Y = \beta_0 + \beta_1 X_1 + \beta_2 X_2 + \varepsilon

In other words, the effect of X_1 on Y does not depend on the value of X_2, and the effect of X_2 on Y does not depend on the value of X_1.

In contrast, an interaction model is a statistical regression model in which the systematic component is not the arithmetic sum of the individual effects of the predictors.  In other words, the effect of X_1 on Y depends on the value of X_2, or the effect of X_2 on Y depends on the value of X_1.  Thus, such a regression model would have 3 effects on the response:

  1. X_1
  2. X_2
  3. the interaction effect of X_1 and X_2

For example, a full factorial design with 2 factors uses the 2-factor ANOVA model and assumes a linear relationship between the response and the above 3 effects.

Y = \beta_0 + \beta_1 X_1 + \beta_2 X_2 + \beta_3 X_1 X_2 + \varepsilon

Note that additive models and interaction models are not confined to experimental design; I have merely used experimental design to provide examples for these 2 types of models.

A Story About Perseverance – Inspiration From My Old Professor

Names and details in this blog post have been altered to protect the privacy of its subjects.

I met my old professor, Dr. Perez, for lunch recently.  We have kept in touch for many years since she taught me during my undergraduate studies, and she has been a good friend and mentor.  We had not seen each other for a few years, but we have been in regular contact over phone and email, exchanging stories, updates, photos of her grandchildren, frustrations, thrills, and perspectives.  It was nice to see her again.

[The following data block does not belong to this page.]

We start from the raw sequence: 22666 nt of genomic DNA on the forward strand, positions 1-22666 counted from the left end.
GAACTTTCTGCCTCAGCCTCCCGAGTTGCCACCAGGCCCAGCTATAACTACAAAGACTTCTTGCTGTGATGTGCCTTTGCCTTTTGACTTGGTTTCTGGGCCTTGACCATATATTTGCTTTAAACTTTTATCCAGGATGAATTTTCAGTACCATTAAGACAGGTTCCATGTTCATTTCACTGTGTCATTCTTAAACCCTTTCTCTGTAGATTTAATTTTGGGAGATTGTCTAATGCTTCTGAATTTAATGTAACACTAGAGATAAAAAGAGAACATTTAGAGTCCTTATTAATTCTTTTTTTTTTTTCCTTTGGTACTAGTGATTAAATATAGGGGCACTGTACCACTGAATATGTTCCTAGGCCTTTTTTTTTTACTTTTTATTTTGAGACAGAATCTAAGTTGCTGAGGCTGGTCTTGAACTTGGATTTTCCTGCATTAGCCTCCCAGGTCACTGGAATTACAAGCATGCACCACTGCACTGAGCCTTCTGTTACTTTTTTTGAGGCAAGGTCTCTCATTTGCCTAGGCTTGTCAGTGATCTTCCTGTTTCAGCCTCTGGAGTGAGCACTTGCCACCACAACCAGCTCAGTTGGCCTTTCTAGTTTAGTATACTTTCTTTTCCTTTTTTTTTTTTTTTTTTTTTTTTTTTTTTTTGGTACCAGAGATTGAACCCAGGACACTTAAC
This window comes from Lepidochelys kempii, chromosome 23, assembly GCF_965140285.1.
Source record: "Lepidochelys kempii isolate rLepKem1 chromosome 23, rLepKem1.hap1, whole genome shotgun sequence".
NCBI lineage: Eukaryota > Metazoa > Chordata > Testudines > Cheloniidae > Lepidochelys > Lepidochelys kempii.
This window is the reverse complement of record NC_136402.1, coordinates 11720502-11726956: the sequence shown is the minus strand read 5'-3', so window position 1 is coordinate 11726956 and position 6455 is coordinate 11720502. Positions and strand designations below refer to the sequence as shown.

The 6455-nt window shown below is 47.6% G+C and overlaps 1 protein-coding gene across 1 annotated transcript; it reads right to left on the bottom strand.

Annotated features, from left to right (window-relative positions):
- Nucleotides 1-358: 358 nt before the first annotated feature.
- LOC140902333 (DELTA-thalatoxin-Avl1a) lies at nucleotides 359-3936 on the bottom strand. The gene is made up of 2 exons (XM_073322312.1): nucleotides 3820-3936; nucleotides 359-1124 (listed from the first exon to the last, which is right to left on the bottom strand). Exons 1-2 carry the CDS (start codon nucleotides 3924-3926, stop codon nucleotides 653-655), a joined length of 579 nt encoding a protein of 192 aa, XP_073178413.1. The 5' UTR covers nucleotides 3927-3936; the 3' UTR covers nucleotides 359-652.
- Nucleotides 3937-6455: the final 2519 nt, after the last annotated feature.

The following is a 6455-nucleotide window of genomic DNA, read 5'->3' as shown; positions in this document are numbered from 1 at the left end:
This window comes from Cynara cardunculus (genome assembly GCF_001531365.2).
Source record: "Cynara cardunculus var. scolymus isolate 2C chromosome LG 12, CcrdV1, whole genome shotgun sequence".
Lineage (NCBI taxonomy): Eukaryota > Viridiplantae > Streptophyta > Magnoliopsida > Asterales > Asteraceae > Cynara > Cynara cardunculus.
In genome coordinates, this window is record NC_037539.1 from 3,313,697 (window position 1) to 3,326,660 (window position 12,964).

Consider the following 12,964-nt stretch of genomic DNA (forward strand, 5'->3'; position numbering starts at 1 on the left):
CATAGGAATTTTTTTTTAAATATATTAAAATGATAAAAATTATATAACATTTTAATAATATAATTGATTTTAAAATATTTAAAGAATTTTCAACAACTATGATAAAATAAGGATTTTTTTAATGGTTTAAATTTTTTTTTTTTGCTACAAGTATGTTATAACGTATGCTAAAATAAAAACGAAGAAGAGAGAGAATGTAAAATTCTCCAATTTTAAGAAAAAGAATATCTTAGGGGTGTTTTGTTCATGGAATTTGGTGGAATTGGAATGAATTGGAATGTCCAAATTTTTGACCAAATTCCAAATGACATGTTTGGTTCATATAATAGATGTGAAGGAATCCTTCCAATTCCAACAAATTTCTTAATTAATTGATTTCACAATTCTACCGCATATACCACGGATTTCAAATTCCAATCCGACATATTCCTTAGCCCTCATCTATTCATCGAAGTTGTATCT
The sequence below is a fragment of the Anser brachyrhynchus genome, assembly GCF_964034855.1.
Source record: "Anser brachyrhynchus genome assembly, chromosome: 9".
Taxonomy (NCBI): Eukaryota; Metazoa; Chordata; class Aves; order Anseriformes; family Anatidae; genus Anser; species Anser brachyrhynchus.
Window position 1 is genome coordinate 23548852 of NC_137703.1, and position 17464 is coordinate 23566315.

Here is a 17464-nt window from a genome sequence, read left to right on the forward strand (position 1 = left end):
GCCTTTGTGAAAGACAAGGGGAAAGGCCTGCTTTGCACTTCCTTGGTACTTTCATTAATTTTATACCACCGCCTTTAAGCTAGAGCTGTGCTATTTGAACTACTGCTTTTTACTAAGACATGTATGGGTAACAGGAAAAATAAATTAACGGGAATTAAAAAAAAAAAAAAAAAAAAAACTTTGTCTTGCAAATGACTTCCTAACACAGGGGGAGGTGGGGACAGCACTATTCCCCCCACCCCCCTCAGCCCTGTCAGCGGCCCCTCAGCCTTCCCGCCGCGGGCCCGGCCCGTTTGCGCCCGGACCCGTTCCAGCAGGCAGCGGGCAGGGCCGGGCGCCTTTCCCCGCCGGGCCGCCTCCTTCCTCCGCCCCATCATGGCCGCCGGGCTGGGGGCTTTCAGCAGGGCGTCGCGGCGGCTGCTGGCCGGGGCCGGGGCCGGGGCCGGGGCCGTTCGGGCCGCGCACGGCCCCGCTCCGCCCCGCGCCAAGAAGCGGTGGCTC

I told her about the accomplishments and the struggles in my early career as a statistician so far.  I am generally satisfied with how I have performed since my entry into the statistics profession, but there are many skills that I don’t have or need to improve upon.  I want to learn distributed computing and become better at programming in Python, SQL, and Hadoop – skills that are highly in demand in my industry but not taught during my statistics education.  I want to be better at communicating about statistics to non-statisticians – not only helping them to understand difficult concepts, but persuading them to follow my guidance when I know that I am right.  I sometimes even struggle with seemingly basic questions that require much thinking and research on my part to answer.  While all of these are likely common weaknesses that many young statisticians understandably have, they contribute to my feeling of incompetence on occasion  – and it’s not pleasant to perform below my, my colleagues’, or my industry’s expectations for myself.